28 September 2010
I haven’t posted for 6 weeks and the reason was Open University, in particular L140. This course has taken over my free time. The final exams (OU call them "end of course assessments") consisted of an essay; not too bad I thought, and a speaking assessment. That was stressful. The speaking assessment, 2 days ago, was done by telephone. It involved phoning in to a conference centre where four students at a time had to role play, in Spanish, while being recorded for later dissection and analysis by the examiners.
I think we did ok, the four of us. We each presented our allocated topics in the 2 minutes allowed. And we spoke together for the 8 minutes allowed, without any pregnant pauses or anyone dominating or being left out. It will be December before the results are released. The OU still rely on the Post Office and pigeon post for communication at the ends of courses.
Looking back to when I started studying Spanish in November 2008 I am pleased with my progress. I wish I could have gone further with OU but the next level is double the workload and I know I couldn’t do it justice while I still have to work for a living. My ambition is to eventually be trilingual and the next stage of the journey is going to be challenging: I will gradually reintroduce French while continuing to study Spanish.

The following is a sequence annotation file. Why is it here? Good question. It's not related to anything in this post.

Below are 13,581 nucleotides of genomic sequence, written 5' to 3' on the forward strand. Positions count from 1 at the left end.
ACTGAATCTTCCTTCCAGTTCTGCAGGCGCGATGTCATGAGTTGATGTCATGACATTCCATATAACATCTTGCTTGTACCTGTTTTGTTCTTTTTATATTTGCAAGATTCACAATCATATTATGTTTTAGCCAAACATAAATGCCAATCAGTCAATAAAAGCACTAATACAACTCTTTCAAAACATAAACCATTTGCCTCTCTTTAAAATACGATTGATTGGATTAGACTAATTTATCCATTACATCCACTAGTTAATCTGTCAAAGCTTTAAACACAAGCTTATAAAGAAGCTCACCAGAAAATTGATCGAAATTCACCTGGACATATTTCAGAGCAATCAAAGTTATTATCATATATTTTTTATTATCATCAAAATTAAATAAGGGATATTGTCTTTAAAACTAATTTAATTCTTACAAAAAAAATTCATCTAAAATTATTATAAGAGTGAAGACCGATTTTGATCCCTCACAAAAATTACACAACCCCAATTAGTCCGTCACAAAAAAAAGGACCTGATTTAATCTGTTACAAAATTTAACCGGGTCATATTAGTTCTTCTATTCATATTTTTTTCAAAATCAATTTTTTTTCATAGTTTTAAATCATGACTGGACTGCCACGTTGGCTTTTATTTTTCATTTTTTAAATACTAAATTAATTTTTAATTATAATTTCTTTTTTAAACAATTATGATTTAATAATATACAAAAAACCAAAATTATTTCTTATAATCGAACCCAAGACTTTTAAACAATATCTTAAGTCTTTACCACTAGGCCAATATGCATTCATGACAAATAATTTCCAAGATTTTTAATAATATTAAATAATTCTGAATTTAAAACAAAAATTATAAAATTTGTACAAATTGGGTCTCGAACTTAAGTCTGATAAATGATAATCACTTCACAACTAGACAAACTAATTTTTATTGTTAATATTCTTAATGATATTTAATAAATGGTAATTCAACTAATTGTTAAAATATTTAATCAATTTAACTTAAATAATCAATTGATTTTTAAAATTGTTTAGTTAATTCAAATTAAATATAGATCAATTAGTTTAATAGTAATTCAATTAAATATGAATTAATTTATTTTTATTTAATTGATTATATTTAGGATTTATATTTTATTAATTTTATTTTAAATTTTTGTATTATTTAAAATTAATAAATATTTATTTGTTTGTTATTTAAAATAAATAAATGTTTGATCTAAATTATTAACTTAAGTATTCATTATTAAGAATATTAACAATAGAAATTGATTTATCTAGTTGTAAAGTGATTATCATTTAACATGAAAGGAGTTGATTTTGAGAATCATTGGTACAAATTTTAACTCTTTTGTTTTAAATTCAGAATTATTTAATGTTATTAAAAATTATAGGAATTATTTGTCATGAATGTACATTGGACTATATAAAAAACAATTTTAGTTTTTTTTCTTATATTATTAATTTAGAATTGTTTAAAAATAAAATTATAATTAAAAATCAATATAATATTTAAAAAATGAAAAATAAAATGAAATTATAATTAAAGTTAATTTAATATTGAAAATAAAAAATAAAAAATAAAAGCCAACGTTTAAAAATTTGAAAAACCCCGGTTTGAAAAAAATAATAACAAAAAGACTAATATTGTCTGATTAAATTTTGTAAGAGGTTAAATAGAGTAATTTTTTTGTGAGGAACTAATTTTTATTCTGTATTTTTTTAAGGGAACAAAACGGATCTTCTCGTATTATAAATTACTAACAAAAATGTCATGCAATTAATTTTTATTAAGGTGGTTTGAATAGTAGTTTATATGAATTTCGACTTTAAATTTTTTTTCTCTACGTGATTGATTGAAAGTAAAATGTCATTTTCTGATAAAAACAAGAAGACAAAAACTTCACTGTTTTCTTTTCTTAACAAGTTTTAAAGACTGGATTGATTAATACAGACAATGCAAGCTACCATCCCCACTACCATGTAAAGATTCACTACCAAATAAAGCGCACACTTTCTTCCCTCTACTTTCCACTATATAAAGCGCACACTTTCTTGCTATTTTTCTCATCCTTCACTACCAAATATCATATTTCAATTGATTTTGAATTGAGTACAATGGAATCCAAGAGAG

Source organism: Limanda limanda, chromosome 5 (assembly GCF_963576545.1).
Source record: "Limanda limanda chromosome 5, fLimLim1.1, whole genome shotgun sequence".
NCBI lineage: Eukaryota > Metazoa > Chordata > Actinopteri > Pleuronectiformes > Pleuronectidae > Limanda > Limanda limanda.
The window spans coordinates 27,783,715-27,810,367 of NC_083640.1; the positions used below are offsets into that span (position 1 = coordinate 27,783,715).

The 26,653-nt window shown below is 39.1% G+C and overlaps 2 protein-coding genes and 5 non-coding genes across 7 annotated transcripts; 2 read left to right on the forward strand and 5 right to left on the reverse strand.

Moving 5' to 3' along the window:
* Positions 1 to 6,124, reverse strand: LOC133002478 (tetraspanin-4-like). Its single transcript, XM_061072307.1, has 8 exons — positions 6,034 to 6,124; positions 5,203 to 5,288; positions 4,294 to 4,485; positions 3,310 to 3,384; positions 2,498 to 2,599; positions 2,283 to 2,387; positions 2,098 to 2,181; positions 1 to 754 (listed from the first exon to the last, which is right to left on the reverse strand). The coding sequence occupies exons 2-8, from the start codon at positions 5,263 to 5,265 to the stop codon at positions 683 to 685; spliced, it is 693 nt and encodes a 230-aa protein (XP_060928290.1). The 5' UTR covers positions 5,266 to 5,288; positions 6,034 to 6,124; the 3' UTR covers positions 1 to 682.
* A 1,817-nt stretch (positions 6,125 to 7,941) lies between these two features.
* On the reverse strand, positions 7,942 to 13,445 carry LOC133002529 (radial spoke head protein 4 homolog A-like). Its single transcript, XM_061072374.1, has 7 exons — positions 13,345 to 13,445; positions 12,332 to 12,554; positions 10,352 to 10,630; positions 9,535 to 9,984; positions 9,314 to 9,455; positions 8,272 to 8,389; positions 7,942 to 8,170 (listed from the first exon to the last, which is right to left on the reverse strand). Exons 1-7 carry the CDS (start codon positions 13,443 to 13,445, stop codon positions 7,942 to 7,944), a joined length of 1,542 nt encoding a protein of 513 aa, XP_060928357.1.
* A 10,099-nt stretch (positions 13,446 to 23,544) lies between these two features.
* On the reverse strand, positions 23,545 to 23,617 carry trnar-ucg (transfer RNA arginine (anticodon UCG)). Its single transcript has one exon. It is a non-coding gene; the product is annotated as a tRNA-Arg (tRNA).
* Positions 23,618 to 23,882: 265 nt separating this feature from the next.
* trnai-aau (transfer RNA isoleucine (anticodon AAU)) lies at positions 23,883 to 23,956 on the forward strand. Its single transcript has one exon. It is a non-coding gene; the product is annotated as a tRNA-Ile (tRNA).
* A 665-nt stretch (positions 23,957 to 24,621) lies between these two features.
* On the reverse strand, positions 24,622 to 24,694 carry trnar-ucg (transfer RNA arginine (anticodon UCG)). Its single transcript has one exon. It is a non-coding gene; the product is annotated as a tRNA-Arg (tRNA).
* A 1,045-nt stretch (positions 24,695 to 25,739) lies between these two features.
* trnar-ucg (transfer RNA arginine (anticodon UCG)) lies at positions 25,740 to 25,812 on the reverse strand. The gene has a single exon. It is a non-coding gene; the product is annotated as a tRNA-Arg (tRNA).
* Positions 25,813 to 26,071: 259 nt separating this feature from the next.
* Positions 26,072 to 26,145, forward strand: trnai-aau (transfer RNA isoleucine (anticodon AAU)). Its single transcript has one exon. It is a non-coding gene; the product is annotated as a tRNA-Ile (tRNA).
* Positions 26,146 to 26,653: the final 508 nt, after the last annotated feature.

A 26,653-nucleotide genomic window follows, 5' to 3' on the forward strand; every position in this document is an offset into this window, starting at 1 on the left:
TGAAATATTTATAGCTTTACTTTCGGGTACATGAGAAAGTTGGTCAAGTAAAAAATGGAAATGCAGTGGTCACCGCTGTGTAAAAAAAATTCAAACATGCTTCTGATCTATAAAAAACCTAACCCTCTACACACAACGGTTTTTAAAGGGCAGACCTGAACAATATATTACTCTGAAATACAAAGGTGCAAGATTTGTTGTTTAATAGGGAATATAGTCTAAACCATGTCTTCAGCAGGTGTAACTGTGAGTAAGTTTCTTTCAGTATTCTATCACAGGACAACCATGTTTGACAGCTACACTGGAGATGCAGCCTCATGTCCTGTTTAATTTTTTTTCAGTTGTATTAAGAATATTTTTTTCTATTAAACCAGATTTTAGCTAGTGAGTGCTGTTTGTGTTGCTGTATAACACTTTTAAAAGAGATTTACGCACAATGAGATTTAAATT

Now that I have shed the weight of OU, at least for now, my next job is to sort out this blog and make it easier to use for any readers new to the obsessive compulsion of learning not one, but two new languages, as adults, from scratch.
Open University Course Material L140
22 July 2010
Google Translate is a free Google service that translates between dozens of languages. It is quick and occasionally excellent. I use it sometimes like a dictionary – type in a word choose your source and target language and up comes the translation just like a real dictionary.
Mostly I use it to check that what I have written in French or Spanish is understandable by translating it to English. I do this routinely with email replies. Recently a French friend sent me a video clip showing celebrities with and without make up. In my reply I wanted to say that my wife never goes out without her lipstick. The mistake I made was to assume the Spanish verb to go out, "salir" was the same in French. Luckily, the translator reminded me that the French verb to go out, is "sortir". In French salir means "to dirty".
A good combination is to use Google translate to check your meaning and Word spellcheck for the grammar and punctuation.
22 July 2010